Some readers posted thought-provoking comments on my poem, "Beautiful Suspect." I am posting here my thoughts on their comments. My reply may make more sense if you read their comments first.
Thank you, Anonymous, Greg, monkey and Larry for your thoughtful responses to the poem and to each other. I only wish the "poem," not even a draft but a jotting down of ideas and phrases, deserve such deliberations. The discussion is important, of course, because of the issues raised by the "poem."
I frame these interrelated issues thus:
(1) What is the relationship between the speaker and the author of a poem? What is at stake when we conflate the two, as we so easily and commonly do?
(2) Should an author treat subject matter of a dubious morality, in a manner that that is not condemnatory nor ironic? This assumes that the author, in his real person, thinks of the subject as immoral in the first place.
My thinking on the first question:
The basic relationship between the author and the speaker is one of creator and creature. The creature may be made in the image of the creator (possessing some of the creator's autobiography, attitudes, intelligence, and what have you) but the creature is not the creator. But some creatures are more like the creator than others. In the Christian account, man is more like God than a platypus is. So some speakers are more like their authors than some other authors' creatures. Even within the same species, some men, and most women, are, arguably, more like God than others. So within a single poet's work, some of his speakers are more like him than others.
Monkey reminds us of the useful concept of "implied author." The concept is useful not only because it emphasizes the differences between speaker, implied author and actual author, and how those differences play out differently in different texts, but the concept is also useful because "implied" reminds us that our ideas of that author is an act of interpretation. So Larry read the implied author as a mock confessional portrait of a young gay man wanting to make it but frightened by the terrors of the city, while the first Anon read the author as a self-hating Foley. Also, "implied author" is a critical (i.e. readerly concept). As a writer, I think of the speaker and him as both creations.
If we have read much and well, we know all this, and yet we so often conflate speaker and author. Why? One reason could be that we read poems to confirm our own understanding of the world. So we read something in a poem that triggers a response in us, and we want to praise or condemn it.
Praise, almost always, means the poem says something we agree with; condemnation means the opposite. But both come from the same source. We become literalists when we praise or condemn a poem's content. What is the alternative attitude? Keats's negative capability, with which we hold the mind open to ambiguities, nuances and possibilities, with which we resist reducing a poem to a message, whether Satan's or Gabriel's.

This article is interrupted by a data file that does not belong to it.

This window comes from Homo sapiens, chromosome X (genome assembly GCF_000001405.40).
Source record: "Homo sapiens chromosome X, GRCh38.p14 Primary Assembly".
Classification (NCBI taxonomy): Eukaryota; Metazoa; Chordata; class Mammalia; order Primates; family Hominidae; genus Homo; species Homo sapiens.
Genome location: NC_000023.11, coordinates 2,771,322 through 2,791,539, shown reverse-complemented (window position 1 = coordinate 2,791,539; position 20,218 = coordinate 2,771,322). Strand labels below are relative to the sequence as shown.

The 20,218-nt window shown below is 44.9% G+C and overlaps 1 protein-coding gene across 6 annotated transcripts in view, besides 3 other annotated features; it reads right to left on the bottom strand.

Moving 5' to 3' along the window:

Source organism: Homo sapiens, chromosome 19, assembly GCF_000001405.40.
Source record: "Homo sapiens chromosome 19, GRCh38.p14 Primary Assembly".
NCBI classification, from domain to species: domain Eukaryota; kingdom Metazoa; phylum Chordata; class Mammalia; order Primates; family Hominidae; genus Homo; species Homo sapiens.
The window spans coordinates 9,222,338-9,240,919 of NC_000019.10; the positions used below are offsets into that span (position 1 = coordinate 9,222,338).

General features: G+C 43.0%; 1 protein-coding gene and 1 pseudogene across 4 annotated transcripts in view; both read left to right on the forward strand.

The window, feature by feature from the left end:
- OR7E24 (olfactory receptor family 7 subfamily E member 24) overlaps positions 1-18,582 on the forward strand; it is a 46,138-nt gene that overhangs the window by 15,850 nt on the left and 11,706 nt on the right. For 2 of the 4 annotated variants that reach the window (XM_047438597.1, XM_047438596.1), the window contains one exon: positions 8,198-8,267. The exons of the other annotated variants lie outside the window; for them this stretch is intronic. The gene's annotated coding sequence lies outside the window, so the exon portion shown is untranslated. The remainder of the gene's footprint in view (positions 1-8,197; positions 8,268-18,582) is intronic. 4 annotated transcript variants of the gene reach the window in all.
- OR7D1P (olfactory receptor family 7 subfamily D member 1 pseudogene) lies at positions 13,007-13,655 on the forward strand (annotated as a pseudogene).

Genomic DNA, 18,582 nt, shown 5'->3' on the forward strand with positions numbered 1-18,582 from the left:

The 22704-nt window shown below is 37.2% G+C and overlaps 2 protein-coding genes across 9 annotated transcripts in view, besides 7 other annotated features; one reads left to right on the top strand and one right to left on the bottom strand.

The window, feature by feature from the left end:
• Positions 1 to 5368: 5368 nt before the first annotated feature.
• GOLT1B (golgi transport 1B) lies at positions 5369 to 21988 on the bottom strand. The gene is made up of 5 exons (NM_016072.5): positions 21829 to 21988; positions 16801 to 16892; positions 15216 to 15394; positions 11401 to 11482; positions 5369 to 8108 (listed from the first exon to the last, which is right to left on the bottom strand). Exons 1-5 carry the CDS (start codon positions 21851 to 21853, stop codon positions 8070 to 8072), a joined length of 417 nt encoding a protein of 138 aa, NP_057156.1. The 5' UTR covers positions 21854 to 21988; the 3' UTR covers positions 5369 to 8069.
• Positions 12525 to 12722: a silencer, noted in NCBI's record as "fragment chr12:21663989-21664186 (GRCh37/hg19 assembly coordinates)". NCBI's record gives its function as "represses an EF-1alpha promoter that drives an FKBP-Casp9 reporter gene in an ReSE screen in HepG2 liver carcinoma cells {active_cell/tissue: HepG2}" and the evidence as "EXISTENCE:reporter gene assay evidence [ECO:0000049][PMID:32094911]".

Does that mean the author can get away with saying anything? Perhaps. At the very least, a poem grants the privileges of a careful hearing and of a suspension of judgment. For me, that is the fun of reading and writing poems. That is why literature, in the ocean of texts and media, is so vital.
I find myself at the second question. I think of monkey's response to Kundera's "The Hitchhiking Game," and I bless his soul. If it were up to the woman friend who read the same story, she would have burned the book, abetted by the male friend who was swayed by her view. My "poem" is no masterpiece like Kundera's, but the principle is the same. The only relevant judgment is whether the literary work is psychologically simplistic or complex, aesthetically ugly or beautiful. (And I think that kind of judgment is inapplicable to a poem that is not even a first draft. Thanks, Larry, for the aesthetic suggestions for the poem.)
But I think monkey hesitates over some of the implications of his intuition. He is disturbed, like Larry, by the apparently flippant tone of "The Poem as Autobiography." But, in terms of appropriacy for literary treatment, what essential difference lies between flippancy towards child abuse and denigration of women? Is child abuse more prevalent? More damaging? Is flippancy more dangerous than hatred? More simplistic? Answers to that question quickly run into trouble. This probably signals my limitation, but I sincerely cannot see any difference.
Larry provides a clue to the disturbance felt. He described child abuse as a taboo. It is a strong taboo in this historical moment, one reason why writers want to write about it. In so many poems, child abuse gives the abused speaker's voice authority and sympathy, qualities so alluring to a poet marginalized within the wider culture. That allure is one reason why I exploit, and question, that topic in my poem. So in my mind, both Larry's and monkey's responses to the poem justify my choice of the topic. Of course, what you are reading here is self-justification after the fact.
Eagleton defines a poem, in part, as "a fictional moral statement." However much we want a poem to give us unmediated access to the writer's mind, a poem is a fiction, or, in my terms, a creation. I am beginning to see the moral "statement" my poems make: my poems give me permission to say anything I want in any manner I wish. To put it in an unattractively self-aggrandizing manner, it is a moral vision that values every thought and feeling the human is capable of thinking and feeling.
I want to thank you again for giving me your thoughts on these issues. Your opinions have made me think, and will continue to do so.